This article by Fraser Nelson for the Business is a brilliant elaboration of a theme this blog has noted before. It is increasingly impossible to understand trends in Britain in terms of aggregate movements.
I know regional divides are not unique to the UK. However, few countries have divides quite as stark as Britain's. Few countries have such a huge divide between the Hong Kong capitalism of the City and other such areas, that exists thanks to things like the non-domiciled rules, and the quasi-Communist North. As I mentioned in the earlier blog there is some indication that we have the greatest regional income inequality in Europe. Nelson's article establishes that there is a similar inequality in terms of numbers on benefits.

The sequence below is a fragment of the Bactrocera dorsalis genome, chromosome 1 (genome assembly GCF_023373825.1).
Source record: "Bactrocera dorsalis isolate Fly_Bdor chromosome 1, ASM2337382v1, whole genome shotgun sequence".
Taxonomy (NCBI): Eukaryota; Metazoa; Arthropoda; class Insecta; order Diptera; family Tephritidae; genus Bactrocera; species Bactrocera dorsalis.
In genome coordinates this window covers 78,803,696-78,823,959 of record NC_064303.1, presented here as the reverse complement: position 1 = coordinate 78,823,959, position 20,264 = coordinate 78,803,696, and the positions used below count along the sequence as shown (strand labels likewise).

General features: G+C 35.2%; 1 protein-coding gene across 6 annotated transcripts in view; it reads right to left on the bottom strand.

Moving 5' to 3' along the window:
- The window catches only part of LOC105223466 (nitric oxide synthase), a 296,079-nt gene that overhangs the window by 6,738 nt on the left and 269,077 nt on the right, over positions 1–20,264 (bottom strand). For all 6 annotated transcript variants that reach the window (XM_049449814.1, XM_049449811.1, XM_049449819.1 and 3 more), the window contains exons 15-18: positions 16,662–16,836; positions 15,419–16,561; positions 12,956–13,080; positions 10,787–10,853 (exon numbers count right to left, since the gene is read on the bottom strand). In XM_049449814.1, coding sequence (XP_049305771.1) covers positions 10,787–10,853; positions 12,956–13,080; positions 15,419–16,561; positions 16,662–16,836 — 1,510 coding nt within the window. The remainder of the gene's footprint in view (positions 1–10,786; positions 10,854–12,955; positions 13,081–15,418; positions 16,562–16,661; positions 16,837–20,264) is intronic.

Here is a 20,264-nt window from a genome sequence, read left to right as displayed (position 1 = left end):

Looking at aggregate statistics in income, unemployment and statism for the UK is almost entirely a superficial exercise. There is no significant central tendency. When we compare our record on productivity, income or unemployment (to name just three economic statistics - the same is true for others like life expectancy) to that of other countries we are comparing an entirely hypothetical Britain. The reality will often be that, for example on income, the South is just about the richest region in Europe and the poorer regions are just about the poorest.
I'm not sure our notoriously centralised politics can deal with this. We are used to having national debates (although whenever someone calls for a "national debate" I die a little inside) and those tend to be based upon aggregate statistics. It will take a fundamental shift in our national consciousness to understand that for many policy questions (such as "has the minimum wage seriously depressed unemployment?") no useful answer can be given for the United Kingdom as a whole. If we can't make that shift we're going to keep missing the point on a whole spectrum of issues.